Then, two days into a tour of the area, came one of those Eureka moments that keep family historians plugging away. In a tourist guide to Milford Haven, picked up when rifling through a rack of brochures in the hotel foyer, was that elusive name: Coombs – surely its only inclusion on a modern map.
And it was precisely where I believed it should have been. However, it was simply a word in an otherwise blank space, unconnected to any roads, as if the artist felt the need to put something there.
All roads may very well lead to Rome, but I had found none that led to Coombs. As if in testimony to the past there was, however, a Coombs Road turning off the main route from the medieval community of Steynton (where my folks later lived) to the modern harbour port of Milford Haven that later subsumed it.
Coombs Road turned out to be little more than a country lane. It plunges and twists its way down to the muddy and tidal Pill Creek before hair-pinning up the other side to Venn Farm and Castle Hall, which were both prominent on maps of John Berry’s time.
A minor industrial estate now stands where a vineyard once struggled for existence in a climate hardly conducive to viticulture. A quarry and lime kilns have become nothing more than landmarks on old maps.
A few clicks of the milometer past Venn Farm one of those ubiquitous walking man signs indicated a footpath heading off to the left in the direction of the woods and Pill Creek. To this seeker of the past, however, this was no ordinary sign. It was, in the fullest, almost biblical, sense a pointer to our holy grail.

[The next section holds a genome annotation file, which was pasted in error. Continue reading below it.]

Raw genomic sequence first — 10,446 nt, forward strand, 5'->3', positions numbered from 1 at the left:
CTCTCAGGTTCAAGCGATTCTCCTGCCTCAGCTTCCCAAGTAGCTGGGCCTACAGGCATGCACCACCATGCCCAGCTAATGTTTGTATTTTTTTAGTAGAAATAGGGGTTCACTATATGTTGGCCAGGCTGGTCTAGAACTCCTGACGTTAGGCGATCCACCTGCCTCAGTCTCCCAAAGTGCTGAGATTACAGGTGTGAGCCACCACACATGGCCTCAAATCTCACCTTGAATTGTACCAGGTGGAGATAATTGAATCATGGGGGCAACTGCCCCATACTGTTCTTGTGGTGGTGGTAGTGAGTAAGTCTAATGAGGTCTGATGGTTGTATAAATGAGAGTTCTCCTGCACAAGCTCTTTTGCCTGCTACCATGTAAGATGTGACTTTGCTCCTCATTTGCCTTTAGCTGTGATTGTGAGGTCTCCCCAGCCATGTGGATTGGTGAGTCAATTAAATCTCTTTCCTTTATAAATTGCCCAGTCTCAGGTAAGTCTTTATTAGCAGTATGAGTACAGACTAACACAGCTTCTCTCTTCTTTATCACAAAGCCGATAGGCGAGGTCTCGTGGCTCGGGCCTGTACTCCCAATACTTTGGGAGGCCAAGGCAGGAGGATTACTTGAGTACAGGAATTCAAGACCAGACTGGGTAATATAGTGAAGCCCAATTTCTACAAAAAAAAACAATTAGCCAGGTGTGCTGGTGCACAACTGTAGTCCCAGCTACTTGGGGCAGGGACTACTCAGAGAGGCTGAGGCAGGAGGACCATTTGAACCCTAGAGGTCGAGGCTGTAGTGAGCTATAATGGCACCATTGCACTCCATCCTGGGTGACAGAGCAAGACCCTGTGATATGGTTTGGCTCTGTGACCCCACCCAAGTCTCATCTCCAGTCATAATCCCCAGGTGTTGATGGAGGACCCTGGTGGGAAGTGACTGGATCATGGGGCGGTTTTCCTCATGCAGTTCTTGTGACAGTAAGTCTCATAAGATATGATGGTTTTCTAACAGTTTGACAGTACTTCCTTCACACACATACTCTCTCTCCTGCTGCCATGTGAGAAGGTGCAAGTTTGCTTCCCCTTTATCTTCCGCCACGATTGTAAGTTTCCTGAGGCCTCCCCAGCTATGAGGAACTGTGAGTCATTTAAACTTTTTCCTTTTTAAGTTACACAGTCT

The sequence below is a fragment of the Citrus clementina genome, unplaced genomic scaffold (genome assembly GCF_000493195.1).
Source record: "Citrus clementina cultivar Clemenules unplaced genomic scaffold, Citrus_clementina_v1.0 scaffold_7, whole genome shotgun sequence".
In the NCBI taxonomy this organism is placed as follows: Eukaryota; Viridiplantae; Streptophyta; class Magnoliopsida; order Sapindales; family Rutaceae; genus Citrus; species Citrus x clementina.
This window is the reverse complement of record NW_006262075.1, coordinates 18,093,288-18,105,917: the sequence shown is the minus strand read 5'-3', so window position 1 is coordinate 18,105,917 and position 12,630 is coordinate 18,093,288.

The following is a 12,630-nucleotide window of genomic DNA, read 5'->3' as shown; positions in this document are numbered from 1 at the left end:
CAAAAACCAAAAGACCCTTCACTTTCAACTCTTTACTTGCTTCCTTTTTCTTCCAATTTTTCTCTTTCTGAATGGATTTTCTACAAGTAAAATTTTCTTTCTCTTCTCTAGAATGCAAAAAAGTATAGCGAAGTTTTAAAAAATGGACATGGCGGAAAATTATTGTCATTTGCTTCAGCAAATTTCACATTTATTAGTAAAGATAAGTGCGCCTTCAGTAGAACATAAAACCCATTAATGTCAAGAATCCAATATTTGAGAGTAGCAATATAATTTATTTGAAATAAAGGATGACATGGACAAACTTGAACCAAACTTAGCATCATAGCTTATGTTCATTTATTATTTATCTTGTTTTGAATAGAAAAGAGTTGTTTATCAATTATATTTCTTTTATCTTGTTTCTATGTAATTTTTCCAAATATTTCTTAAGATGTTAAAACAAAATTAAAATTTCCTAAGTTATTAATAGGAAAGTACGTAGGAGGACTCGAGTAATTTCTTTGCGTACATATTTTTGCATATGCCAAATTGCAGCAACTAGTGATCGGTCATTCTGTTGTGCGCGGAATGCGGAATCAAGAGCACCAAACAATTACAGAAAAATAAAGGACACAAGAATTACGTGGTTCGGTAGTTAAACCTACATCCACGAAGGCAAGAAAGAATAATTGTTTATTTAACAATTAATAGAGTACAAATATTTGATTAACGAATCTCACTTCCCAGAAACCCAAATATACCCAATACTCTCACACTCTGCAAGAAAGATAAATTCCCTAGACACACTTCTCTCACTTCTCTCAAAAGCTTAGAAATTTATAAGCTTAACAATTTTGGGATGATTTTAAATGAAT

Left: The path to ‘home’
A rough narrow trail between fenced-off farm meadows, descended gradually towards the thickly wooded slopes bordering the creek. On either side were the remnants of solidly thick stone walls barely discernible beneath masses of brambles and undergrowth. Someone once lived here.
The final few metres sloped steeply down then broadened out to a gravelly creek bed. A lively stream flowed from dense woods climbing the hill on the right, rippling over a ford and on into the creek. The view to the left opened out, the creek widening into a broad expanse of mudflats and minor streams rimmed by wooded hillsides.
I was home! This was where my direct ancestors came from; where great-great-grandfather John Berry and his family lived, as the 1841 census described it, ‘in the last house in the village.’ This was the wellspring and source of the many Berrys that followed.
Somewhere up to the right, among the tree-covered slopes and overlooking the bend in the creek, was as far back as I could trace my existence.
A light breeze ruffled the branches. A weak September sun dappled the water. It was such a peaceful and almost hidden corner of this troubled and angry world. I stood there in total silence, close to tears.
The emotion-fuelled walk back to Coombs Road set me on the next stage of long and winding trail that eventually resulted in the publication of From Paupers to iPads, a semi-fictional history of the Berry family.
Since then, with the explosion of family history resources on the internet, I have learnt there is so much more to be unveiled about my hitherto unknown Welsh heritage.
Among them is a connection between the vanished Welsh community of Coombs and very recently discovered Celtic kinfolk in that other ancient land embraced by wild ocean shores – Cornwall.
And so a greatly revised and expanded sequel to Paupers is now a work very much in progress … provided I don’t get distracted and lost among the now thick foliage of the family tree.